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Chapter 7… ALL OF IT
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  1. Chapter 7… ALL OF IT • I’m sorry to do this too you all, but we are behind and need to catch up…

  2. Regional Economies Create Differences Chapter 7 Section 1

  3. During the 1800’s many changes took place in the United States. For example, moved from small workshops to large factories that used machines. This change was partly due to Eli Whitney.

  4. http://www.eliwhitney.org/new/museum/about-eli-whitney/factoryhttp://www.eliwhitney.org/new/museum/about-eli-whitney/factory • In 1798 Eli Whitney built a firearms factory near New Haven, Connecticut. The muskets his workmen made by methods comparable to those of modern mass industrial production were the first to have standardized, interchangeable parts.

  5. These changes in manufacturing brought about Industrial Revolution. This was the name given to the massive changes – to both the economy and society – that resulted from the growth of the factory system.

  6. Industrialization in America took place primarily in the New England states. As a result, people were willing to manufacture goods.

  7. In 1793, Eli Whitney helped to further promote agriculture by inventing the cotton gin. The machine helped to clean the cotton and increased cotton production, which led to the establishment of large cotton plantations.

  8. As a result, the number of slaves in the south nearly doubled from 700,000 to 1,200,000 by the mid 1800’s.

  9. The Federal government also began improving the nation’s transportation network. In 1811, the government began building the National Roadto carry settlers west.

  10. In 1816, Congress voted to set up the Second bank of the United States.

  11. Nationalism at Center Stage Chapter 7 Section 2

  12. Nationalism Shapes Foreign Policy • Secretary of State John Quincy Adams established a foreign policy that was based on nationalism. This is a belief that national interests as a whole should be more important than what one region wants.

  13. Adams believed that foreign affairs should be guided by this national interest.

  14. In 1817, Adams worked out a treaty with Great Britain that reduced the number of both countries’ navy ships on the Great Lakes. The United States and Great Britain also agreed to settle boundary disputes in North America.

  15. Two years later, Adams turned his attention to Florida. By this time, most Americans assumed that Spanish Florida eventually would become part of the United States.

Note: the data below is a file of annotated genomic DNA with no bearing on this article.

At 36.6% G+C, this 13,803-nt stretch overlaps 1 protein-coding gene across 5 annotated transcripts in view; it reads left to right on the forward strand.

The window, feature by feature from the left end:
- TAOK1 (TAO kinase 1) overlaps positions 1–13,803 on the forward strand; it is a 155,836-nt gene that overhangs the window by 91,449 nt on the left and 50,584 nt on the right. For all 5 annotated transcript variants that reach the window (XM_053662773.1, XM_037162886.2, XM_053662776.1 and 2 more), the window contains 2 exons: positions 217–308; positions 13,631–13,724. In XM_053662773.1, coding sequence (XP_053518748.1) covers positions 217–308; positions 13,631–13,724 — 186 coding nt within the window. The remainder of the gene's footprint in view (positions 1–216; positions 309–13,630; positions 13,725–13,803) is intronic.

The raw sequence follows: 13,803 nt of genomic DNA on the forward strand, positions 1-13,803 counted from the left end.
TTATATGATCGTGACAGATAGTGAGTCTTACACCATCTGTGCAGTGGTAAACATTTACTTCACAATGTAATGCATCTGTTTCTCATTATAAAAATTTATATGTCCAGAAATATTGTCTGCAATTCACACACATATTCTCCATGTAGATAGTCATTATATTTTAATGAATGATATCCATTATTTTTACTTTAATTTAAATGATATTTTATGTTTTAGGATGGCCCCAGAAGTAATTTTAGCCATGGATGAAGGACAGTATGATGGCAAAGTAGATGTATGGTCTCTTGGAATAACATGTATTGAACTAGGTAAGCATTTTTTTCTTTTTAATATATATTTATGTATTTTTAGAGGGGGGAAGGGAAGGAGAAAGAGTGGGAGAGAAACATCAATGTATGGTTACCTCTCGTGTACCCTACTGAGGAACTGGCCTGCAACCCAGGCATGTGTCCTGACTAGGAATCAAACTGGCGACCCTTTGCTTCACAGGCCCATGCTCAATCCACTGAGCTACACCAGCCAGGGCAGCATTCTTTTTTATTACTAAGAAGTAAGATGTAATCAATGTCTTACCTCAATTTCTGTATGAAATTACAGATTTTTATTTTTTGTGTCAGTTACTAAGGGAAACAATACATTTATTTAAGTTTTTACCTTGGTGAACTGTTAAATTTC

16. Spain responded by handing over Florida to the United States in the Adams-Onís Treaty. Under the terms of the treaty, Spain also gave up any claims it had on the Oregon Treaty.

  17. In 1823, the fifth president, President James Monroe warned European nations not to interfere with any nation in the Americas. In return, the United States would stay out of European Affairs. This statement is called the Monroe Doctrine.

  18. As a growing number of Americans settled there, the West became more populated. As a result, some territories were ready to become states.

  19. The issue of slavery made the process of becoming a new state difficult. In order to appease both the North and the South, Congress tried to keep an even number of slave and free states, or states where slavery was prohibited.

  20. In 1819, Missouri asked to enter the union. • At that time, the nation consisted of 11 free states and 10 slave states.

  21. Southerners expected Missouri to become the 11th slave state. However, the House of Representatives passed a statehood bill that would allow Missouri to gradually free its slaves.

  22. The debate over Missouri grew more intense after Alabama was admitted as a slave state. This meant that Missouri’s admittance would tip the scales in favor of either the free or slave states.

  23. A crisis was adverted when Henry Clay crafted a series of agreements known as the Missouri Compromise. Under the compromise, Maine was admitted as a free state and Missouri as a slave state.